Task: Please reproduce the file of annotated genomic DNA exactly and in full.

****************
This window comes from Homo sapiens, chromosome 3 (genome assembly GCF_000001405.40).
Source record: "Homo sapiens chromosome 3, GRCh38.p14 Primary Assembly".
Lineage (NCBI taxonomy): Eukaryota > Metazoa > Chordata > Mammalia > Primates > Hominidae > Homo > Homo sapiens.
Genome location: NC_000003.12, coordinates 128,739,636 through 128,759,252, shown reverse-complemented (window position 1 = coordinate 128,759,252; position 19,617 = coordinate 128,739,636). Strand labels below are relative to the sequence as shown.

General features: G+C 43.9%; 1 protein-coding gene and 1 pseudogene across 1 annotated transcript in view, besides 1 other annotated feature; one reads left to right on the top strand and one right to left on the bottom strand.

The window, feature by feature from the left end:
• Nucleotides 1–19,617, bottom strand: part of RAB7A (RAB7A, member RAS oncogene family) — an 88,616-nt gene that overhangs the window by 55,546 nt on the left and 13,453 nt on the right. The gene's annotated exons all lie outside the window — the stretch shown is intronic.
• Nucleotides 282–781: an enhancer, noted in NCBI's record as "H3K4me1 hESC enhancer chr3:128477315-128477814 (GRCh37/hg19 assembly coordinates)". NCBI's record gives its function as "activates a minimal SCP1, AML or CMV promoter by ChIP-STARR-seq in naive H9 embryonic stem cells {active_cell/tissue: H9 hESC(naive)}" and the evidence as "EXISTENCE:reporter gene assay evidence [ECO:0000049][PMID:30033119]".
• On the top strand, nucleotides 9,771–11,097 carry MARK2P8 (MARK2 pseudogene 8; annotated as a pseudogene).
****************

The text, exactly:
This window comes from Homo sapiens, chromosome 3 (genome assembly GCF_000001405.40).
Source record: "Homo sapiens chromosome 3, GRCh38.p14 Primary Assembly".
Lineage (NCBI taxonomy): Eukaryota > Metazoa > Chordata > Mammalia > Primates > Hominidae > Homo > Homo sapiens.
Genome location: NC_000003.12, coordinates 128,739,636 through 128,759,252, shown reverse-complemented (window position 1 = coordinate 128,759,252; position 19,617 = coordinate 128,739,636). Strand labels below are relative to the sequence as shown.

General features: G+C 43.9%; 1 protein-coding gene and 1 pseudogene across 1 annotated transcript in view, besides 1 other annotated feature; one reads left to right on the top strand and one right to left on the bottom strand.

The window, feature by feature from the left end:
• Nucleotides 1–19,617, bottom strand: part of RAB7A (RAB7A, member RAS oncogene family) — an 88,616-nt gene that overhangs the window by 55,546 nt on the left and 13,453 nt on the right. The gene's annotated exons all lie outside the window — the stretch shown is intronic.
• Nucleotides 282–781: an enhancer, noted in NCBI's record as "H3K4me1 hESC enhancer chr3:128477315-128477814 (GRCh37/hg19 assembly coordinates)". NCBI's record gives its function as "activates a minimal SCP1, AML or CMV promoter by ChIP-STARR-seq in naive H9 embryonic stem cells {active_cell/tissue: H9 hESC(naive)}" and the evidence as "EXISTENCE:reporter gene assay evidence [ECO:0000049][PMID:30033119]".
• On the top strand, nucleotides 9,771–11,097 carry MARK2P8 (MARK2 pseudogene 8; annotated as a pseudogene).